The Royal Lochnagar: A review

The Royal Lochnagar: A quick Review

royal lochnagar

(This review comes from Nathan and does not reflect the opinions of myself or bourbon drinkers at-large, but he's probably right)

So now that the Game of Thrones hype has died down... or crashed and burned into a smoldering pile of dropped storylines, forgotten character arcs, and “subverted expectations”, I wanted to take some time to look more closely at the scotches we drank during the show.

The Royal Lochnagar 12, bottled at 40% abv, comes from a distillery that is owned by Diageo, but unlike Lag, Caol Ila, Tallisker, Oban, etc. you will rarely see the single malt expression on your shelves. It’s a single still distillery that can produce around 450,000 liters annually, which is not a terribly large amount next to one the largest producers, Glenlivet, who produce 10,500,000 liters annually (I pulled these numbers off some quick Google searches, don’t crucify me if they’re wrong). Most of the Lochnagar that is produced goes into JW Black and Blue, so rarely do we get a single malt offering like this one.

Just a bit more history here. The distillery is named after a nearby mountain, and took on the “Royal” status in 1848 as an official entity that provides goods and services to the crown. This highland distillery is located only a few miles away from the Balmoral Castle. I’ll leave further research on that subject for the British History buffs. As most highland malts today, you can assume it’ll be lightly or unpeated, have a sweeter profile, and not contain that smell of burning hospitals, unlike their Islay counterparts.

Time to look at the scotch:

The nose is very soft and mellow. I get some fruity notes, perhaps a hint of citrus, and something that conjures up the color green. I wouldn’t say that it’s grass, or tree, perhaps just a hint of aloe? It’s a very light nose, but it’s extremely pleasant, foretelling a delicate dram.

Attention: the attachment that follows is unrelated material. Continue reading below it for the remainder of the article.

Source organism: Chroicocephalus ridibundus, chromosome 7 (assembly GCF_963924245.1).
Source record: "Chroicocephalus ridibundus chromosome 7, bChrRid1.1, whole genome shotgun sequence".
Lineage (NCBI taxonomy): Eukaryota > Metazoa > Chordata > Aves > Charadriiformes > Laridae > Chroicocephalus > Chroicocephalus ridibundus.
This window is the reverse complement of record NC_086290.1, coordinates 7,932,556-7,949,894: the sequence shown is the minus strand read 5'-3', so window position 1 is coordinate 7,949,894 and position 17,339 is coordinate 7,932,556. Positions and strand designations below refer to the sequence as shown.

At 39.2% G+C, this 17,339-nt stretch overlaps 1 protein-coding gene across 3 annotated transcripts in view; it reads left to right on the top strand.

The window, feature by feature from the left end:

As you’d expect, on the palate this scotch is very light. There is a sweetness to it, chased with round fruits with the most dominant taste being perhaps honeydew melon. The softness of the palate could easily be overwhelmed by other flavor, but by itself this is a lovely scotch. As I keep sipping, the honeydew melon comes out more strongly, and it is a lovely complement to the soft touch of oak. As I’m revisiting this now, it is also a thinner dram. That could be due to the lower abv, but it could also just be a feature of the product itself. I would love to taste this at cask strength or even that ubiquitous 46% abv that seems more common lately.

The finish is fair in length without being anything stellar. It doesn’t linger for days, but compared to other 12 year scotches, it is perfectly solid and sweet. Overall I’m a huge fan of this scotch! Now that the weather is getting oppressively hot, this is a perfect pour for something that stands very well alone, and will be enjoyable without demanding your attention. If this was something regularly available, I’d always keep a bottle of it on my shelf. If you were lucky enough to grab one last December when they were released, I hope you enjoy it too!

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